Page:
Gunfighter "Brazos" Kane lays aside his guns "forever" when he is forced to shoot his best friend, and decides to join another friend, Bob Tyrell, as a cowhand on the Inskip ranch. Upon ... See full summary »
New ranch owner Frank Madden, half Indian but posing as white, arrives just as an all white jury finds the three white Shipley brothers who lynched three Indians innocent. There is soon ... See full summary »
Arriving in Arizona on a wagon train in 1866 former Confederate officer Jackson Redan partners with local businessman Don Miguel while their competitor Asa Goodhue is joined by opportunistic drifter Jacob Stint.
Edwin L. Marin
Gunfighter "Brazos" Kane lays aside his guns "forever" when he is forced to shoot his best friend, and decides to join another friend, Bob Tyrell, as a cowhand on the Inskip ranch. Upon arriving there he finds the bullet-riddled body of his friend. He carries the body to the Banner ranch, the largest in the territory, and is accused by Banner of murdering Tyrell; Banner orders Deputy Sheriff Bill Yount, who is in Banner's pay, to arrest Kane. But Kane has the sympathy of Banner's daughter, Jane, who notifies Inskip of Kane's plight, and Inskip arrives in time to prevent a lynching. Sheriff Kiscade dismisses the murder charge for lack of evidence. Brazos then sets out to find the killer of his friend. Bess Bannister, Jane's sister, is in love with the Banner ranch foreman, Bard Macky, and knowing that Bard killed Tyrell and that Kane will track him down, then hampers Kane's mission somewhat by pretending to be in love with him. Written by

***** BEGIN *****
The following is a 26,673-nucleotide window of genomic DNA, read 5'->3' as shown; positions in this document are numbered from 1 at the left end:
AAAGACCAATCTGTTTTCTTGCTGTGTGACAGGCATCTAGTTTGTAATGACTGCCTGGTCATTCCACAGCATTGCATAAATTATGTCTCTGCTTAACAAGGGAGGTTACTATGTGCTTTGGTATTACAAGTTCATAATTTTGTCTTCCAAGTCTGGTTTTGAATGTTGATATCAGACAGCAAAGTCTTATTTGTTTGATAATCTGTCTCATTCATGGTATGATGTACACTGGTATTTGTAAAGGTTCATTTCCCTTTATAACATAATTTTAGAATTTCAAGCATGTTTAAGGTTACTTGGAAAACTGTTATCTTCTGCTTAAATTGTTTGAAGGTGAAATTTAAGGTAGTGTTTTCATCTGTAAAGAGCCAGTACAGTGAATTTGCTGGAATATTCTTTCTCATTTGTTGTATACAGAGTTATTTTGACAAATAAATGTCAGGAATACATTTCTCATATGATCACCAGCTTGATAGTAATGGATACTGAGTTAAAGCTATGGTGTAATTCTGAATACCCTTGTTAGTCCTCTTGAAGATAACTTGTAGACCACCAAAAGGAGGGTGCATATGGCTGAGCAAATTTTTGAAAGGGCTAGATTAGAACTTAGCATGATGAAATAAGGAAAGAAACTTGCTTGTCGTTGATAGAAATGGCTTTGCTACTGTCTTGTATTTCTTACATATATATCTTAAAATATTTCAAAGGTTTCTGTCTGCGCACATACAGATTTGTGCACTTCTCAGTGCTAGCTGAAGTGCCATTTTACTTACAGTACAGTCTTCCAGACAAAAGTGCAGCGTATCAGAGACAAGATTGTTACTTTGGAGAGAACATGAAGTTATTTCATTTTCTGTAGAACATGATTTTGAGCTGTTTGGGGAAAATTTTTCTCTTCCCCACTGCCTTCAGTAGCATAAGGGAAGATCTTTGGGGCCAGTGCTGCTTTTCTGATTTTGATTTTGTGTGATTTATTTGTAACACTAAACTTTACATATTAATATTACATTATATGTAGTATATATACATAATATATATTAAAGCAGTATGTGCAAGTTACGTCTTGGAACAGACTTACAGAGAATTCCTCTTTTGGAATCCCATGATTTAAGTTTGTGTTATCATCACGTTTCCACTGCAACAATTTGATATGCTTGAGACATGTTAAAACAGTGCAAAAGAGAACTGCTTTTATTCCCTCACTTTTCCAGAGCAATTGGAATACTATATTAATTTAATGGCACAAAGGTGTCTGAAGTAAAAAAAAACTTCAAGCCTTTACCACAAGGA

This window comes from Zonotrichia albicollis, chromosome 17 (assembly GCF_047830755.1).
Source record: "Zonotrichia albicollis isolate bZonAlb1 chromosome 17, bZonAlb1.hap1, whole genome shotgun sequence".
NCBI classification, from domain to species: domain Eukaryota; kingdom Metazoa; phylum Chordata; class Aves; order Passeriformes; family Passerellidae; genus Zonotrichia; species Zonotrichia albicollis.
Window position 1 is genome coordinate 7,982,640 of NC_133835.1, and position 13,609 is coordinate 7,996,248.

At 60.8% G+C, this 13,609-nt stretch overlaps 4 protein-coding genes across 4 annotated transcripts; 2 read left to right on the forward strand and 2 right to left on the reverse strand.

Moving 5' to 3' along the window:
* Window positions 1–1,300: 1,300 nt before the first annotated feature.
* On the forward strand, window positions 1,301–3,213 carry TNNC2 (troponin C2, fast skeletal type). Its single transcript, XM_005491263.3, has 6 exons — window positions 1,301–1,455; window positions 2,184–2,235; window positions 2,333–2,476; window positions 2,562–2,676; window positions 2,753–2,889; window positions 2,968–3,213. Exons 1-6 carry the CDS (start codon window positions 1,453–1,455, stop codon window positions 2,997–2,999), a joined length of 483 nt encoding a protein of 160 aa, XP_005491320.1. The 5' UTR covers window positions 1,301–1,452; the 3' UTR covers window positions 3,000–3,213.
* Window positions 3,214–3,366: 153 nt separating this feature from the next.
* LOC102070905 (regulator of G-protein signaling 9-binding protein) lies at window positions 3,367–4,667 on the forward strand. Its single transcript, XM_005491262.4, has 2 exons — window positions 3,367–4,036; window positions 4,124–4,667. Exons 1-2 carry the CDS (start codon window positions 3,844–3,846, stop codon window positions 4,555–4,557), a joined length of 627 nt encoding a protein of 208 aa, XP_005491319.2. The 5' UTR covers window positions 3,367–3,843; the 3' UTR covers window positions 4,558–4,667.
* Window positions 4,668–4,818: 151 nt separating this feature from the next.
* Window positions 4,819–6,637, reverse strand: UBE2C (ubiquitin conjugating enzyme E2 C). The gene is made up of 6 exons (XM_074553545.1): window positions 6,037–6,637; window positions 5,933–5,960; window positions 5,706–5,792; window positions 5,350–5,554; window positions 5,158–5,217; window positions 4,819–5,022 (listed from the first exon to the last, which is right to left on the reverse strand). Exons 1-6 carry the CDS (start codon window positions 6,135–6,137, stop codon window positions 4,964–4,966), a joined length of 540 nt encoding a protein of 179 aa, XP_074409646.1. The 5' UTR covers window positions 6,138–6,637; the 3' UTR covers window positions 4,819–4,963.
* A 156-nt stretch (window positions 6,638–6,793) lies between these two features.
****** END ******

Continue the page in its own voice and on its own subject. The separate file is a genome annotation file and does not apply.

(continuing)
Les Adams <email@example.com>
From a story of Zane Grey, and with a screenplay by Alan Le May, who later wrote "The Searchers" and "The Unforgiven" this is not a great film, but it is also not an average western, especially if you consider it was made in 1947. The colors are pleasing in Cinecolor, not as great as Technicolor, the yellow and the green are absent. There is a shocking scene when Randolph Scott starts shooting at different parts of the body of a bad guy, to make him confess. But even though kind of sadistic, this scene was a cry of independence from the B western unrealistic codes of the times (think of Roy-Gene). And because of the Alan Le May screenplay, this film was more modern than many of the westerns Scott made after. The box office results were so good that it formed the famous partnership of Scott and Harry Joe Brown. The two actresses, Barbara Britton and Dorothy Hart give an important feminine presence playing two sisters with conflicting feelings. If you are a Scott fan, don't miss this one.
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